We shall note, this morning, first, that every believer may be assured of departing in peace; but that, secondly, some believers feel a special readiness to depart now: "Now lettest thou thy servant depart in peace;" and, thirdly, that there are words of encouragement to produce in us the like readiness: "according to thy word." There are words of Holy Writ which afford richest consolation in prospect of departure. I. First, then, let us start with the great general principle, which is full of comfort;
Charles Haddon Spurgeon—Spurgeon's Sermons Volume 17: 1871

Christ About his Father's Business
But now I shall invite your attention, first, to the spirit of the Saviour, as breathed in these words, "Wist ye not that I must be about my Father's business?" and then, secondly, I shall exhort the children of God, with all the earnestness which I can command, with all the intensity of power which I can summon to the point, to labour after the same spirit, that they too may unfeignedly say, "Wist ye not that I must be about my Father's business? " I. First, then note THE SPIRIT OF CHRIST. It was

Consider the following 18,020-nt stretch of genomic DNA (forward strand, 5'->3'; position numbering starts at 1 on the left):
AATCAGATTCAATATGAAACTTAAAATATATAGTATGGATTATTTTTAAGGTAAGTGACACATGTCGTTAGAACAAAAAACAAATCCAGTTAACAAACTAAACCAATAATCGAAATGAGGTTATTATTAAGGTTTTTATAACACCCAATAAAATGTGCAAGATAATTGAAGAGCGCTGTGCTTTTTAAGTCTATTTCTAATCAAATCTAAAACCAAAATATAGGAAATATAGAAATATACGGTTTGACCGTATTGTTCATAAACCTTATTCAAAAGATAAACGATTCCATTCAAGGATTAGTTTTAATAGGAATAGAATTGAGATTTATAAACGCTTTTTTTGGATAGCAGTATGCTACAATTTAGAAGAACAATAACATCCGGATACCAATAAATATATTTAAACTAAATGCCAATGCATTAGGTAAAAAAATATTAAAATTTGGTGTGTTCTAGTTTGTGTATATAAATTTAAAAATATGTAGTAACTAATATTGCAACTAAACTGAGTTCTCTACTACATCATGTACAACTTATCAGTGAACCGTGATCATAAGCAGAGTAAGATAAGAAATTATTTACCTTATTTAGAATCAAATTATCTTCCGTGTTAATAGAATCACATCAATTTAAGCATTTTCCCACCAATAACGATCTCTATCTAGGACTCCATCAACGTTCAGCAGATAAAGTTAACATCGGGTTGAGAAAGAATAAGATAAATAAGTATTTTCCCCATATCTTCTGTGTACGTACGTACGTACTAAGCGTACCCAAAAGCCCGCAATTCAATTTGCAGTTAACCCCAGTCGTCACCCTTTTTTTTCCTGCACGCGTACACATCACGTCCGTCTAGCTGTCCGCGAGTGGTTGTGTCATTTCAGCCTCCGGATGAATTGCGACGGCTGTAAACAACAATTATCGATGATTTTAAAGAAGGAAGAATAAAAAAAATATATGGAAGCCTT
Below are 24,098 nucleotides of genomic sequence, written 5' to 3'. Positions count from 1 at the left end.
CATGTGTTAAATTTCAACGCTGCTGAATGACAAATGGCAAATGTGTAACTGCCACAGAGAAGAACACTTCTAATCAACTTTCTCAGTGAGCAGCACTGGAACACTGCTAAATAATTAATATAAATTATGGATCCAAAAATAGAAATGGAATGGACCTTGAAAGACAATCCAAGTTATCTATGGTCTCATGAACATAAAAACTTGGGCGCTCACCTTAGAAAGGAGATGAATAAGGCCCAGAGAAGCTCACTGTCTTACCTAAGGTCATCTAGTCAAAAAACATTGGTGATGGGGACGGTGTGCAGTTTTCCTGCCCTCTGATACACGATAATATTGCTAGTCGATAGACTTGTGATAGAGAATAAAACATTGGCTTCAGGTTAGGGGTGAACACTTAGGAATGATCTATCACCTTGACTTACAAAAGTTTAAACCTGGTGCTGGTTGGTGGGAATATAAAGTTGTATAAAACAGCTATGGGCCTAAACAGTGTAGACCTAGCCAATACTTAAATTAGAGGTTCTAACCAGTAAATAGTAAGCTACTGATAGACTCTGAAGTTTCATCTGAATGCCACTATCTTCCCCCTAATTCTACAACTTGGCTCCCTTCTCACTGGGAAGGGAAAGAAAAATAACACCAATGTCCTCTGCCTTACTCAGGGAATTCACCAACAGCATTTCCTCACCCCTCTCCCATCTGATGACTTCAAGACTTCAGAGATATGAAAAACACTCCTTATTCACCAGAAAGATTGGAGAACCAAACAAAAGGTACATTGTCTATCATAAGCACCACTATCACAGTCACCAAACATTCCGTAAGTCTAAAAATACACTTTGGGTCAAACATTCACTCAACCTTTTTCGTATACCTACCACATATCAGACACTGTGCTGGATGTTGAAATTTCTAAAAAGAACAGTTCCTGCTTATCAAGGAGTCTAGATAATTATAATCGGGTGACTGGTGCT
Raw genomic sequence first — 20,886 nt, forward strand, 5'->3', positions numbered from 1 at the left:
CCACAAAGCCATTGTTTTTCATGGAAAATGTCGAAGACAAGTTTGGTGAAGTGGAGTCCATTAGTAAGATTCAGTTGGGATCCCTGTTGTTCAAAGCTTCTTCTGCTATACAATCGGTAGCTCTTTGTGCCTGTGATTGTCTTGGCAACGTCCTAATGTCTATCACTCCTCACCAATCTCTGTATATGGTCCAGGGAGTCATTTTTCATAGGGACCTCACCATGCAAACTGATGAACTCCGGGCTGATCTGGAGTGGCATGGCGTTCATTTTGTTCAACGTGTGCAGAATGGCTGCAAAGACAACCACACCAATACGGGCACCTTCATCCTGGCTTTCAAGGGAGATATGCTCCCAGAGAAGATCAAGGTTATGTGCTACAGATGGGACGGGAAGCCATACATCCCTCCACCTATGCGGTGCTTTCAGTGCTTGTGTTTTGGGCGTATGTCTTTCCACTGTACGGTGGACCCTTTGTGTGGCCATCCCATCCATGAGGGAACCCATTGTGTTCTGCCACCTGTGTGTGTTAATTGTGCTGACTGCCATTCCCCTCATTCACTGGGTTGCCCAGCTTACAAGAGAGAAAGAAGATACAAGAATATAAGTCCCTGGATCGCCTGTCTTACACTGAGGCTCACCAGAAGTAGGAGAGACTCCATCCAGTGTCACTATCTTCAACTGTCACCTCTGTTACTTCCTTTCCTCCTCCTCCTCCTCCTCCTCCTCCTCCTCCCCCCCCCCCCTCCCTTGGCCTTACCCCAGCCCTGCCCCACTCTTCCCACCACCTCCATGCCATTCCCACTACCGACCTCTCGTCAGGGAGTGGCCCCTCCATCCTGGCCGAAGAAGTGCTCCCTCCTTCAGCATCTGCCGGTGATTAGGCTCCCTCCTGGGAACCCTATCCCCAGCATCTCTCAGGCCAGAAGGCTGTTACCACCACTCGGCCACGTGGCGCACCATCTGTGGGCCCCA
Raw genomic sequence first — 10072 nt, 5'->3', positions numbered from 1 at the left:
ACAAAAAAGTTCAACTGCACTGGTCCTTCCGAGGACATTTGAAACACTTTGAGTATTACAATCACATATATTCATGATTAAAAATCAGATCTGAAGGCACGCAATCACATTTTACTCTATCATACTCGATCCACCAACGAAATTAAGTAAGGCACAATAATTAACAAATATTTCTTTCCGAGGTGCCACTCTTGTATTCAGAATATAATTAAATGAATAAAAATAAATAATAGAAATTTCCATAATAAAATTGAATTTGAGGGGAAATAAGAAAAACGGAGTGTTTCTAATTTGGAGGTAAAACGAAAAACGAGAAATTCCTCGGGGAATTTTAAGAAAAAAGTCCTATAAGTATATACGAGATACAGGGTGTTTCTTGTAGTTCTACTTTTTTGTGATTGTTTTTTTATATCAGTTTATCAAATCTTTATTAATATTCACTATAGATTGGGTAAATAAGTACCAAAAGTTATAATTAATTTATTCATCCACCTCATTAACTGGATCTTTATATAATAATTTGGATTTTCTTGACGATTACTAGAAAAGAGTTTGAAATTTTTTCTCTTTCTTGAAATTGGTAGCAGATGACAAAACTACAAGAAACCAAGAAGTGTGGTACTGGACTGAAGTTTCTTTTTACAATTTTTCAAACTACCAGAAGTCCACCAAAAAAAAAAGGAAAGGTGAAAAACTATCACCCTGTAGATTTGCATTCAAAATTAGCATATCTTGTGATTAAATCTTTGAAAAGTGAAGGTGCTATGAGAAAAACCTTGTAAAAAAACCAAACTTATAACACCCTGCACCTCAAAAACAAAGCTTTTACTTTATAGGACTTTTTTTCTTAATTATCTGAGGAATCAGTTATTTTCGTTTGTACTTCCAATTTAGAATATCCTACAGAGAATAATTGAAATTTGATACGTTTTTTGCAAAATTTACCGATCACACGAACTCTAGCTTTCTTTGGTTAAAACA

Charles Haddon Spurgeon—Spurgeon's Sermons Volume 3: 1857

The First Christmas Carol
Let us turn aside, having just thought of angels for a moment, to think rather of this song, than of the angels themselves. Their song was brief, but as Kitto excellently remarks, it was "well worthy of angels expressing the greatest and most blessed truths, in words so few, that they become to an acute apprehension, almost oppressive by the pregnant fulness of their meaning"--"Glory to God in the highest, on earth peace, good will toward men." We shall, hoping to be assisted by the Holy Spirit,
Charles Haddon Spurgeon—Spurgeon's Sermons Volume 4: 1858

Christ's Boyhood